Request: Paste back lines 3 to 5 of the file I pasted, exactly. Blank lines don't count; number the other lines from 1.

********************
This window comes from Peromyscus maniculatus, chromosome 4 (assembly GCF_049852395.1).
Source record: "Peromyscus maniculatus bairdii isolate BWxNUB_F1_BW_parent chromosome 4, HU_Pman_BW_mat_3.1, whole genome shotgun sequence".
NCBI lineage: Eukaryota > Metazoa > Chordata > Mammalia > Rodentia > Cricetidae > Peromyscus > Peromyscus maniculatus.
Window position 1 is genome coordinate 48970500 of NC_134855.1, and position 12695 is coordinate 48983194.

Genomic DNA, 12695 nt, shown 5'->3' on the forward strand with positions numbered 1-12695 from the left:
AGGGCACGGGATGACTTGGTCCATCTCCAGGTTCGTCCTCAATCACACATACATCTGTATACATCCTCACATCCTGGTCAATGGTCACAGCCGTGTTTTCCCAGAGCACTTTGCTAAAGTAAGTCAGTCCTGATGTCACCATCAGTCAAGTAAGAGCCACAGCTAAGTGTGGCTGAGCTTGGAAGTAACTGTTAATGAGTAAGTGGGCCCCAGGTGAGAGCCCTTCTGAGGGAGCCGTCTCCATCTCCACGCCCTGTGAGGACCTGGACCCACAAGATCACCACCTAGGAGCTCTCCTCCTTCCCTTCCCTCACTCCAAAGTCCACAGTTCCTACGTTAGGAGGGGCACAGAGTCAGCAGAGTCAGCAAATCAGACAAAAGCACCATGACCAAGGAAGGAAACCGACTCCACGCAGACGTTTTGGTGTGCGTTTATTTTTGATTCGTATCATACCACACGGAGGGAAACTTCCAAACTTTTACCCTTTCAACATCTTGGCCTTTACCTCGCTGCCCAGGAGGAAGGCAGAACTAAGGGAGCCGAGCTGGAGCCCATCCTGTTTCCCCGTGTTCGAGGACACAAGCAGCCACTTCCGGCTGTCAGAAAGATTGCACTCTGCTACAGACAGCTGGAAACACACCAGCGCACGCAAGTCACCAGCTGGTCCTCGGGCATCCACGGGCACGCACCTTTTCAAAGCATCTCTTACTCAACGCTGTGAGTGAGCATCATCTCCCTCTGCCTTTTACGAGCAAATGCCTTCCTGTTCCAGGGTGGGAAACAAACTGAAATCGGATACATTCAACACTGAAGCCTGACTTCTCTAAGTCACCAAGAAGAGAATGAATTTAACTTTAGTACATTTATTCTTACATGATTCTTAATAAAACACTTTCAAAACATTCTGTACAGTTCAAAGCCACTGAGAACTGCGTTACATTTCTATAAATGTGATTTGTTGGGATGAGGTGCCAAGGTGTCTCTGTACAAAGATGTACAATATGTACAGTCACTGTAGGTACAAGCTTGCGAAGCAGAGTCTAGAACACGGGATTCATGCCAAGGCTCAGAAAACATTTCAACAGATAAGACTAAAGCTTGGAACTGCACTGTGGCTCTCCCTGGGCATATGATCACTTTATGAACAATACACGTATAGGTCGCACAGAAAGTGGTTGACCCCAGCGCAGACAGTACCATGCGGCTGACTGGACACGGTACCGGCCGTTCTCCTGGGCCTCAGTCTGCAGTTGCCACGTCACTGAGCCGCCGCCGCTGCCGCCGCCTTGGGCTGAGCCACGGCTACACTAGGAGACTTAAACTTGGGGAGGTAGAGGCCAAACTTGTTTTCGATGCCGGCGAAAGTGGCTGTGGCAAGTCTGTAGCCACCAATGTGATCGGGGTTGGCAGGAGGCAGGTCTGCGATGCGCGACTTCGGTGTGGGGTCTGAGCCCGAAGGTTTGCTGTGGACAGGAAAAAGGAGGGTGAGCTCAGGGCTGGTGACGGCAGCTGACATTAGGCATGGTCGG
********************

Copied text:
NCBI lineage: Eukaryota > Metazoa > Chordata > Mammalia > Rodentia > Cricetidae > Peromyscus > Peromyscus maniculatus.
Window position 1 is genome coordinate 48970500 of NC_134855.1, and position 12695 is coordinate 48983194.

Genomic DNA, 12695 nt, shown 5'->3' on the forward strand with positions numbered 1-12695 from the left: